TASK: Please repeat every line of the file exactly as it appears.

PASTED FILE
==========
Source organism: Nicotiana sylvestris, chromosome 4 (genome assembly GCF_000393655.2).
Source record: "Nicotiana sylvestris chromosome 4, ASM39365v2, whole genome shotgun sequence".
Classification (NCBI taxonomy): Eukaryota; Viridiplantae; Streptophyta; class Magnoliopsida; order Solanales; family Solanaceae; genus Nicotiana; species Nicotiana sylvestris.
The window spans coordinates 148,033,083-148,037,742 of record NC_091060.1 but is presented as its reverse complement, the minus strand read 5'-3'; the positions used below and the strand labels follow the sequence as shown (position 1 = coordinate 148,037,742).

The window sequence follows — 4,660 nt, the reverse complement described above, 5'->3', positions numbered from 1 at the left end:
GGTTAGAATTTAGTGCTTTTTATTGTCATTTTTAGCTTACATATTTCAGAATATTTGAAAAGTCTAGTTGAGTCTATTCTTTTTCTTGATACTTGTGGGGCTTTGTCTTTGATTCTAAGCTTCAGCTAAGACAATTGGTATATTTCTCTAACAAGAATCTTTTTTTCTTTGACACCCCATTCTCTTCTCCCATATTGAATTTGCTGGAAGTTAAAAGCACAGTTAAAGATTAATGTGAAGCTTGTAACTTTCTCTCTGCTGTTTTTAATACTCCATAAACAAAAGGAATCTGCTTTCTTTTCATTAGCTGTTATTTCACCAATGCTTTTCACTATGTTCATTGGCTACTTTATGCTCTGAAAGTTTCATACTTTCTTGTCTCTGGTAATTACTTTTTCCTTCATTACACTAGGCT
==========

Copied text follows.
Source organism: Nicotiana sylvestris, chromosome 4 (genome assembly GCF_000393655.2).
Source record: "Nicotiana sylvestris chromosome 4, ASM39365v2, whole genome shotgun sequence".
Classification (NCBI taxonomy): Eukaryota; Viridiplantae; Streptophyta; class Magnoliopsida; order Solanales; family Solanaceae; genus Nicotiana; species Nicotiana sylvestris.
The window spans coordinates 148,033,083-148,037,742 of record NC_091060.1 but is presented as its reverse complement, the minus strand read 5'-3'; the positions used below and the strand labels follow the sequence as shown (position 1 = coordinate 148,037,742).

The window sequence follows — 4,660 nt, the reverse complement described above, 5'->3', positions numbered from 1 at the left end:
GGTTAGAATTTAGTGCTTTTTATTGTCATTTTTAGCTTACATATTTCAGAATATTTGAAAAGTCTAGTTGAGTCTATTCTTTTTCTTGATACTTGTGGGGCTTTGTCTTTGATTCTAAGCTTCAGCTAAGACAATTGGTATATTTCTCTAACAAGAATCTTTTTTTCTTTGACACCCCATTCTCTTCTCCCATATTGAATTTGCTGGAAGTTAAAAGCACAGTTAAAGATTAATGTGAAGCTTGTAACTTTCTCTCTGCTGTTTTTAATACTCCATAAACAAAAGGAATCTGCTTTCTTTTCATTAGCTGTTATTTCACCAATGCTTTTCACTATGTTCATTGGCTACTTTATGCTCTGAAAGTTTCATACTTTCTTGTCTCTGGTAATTACTTTTTCCTTCATTACACTAGGCT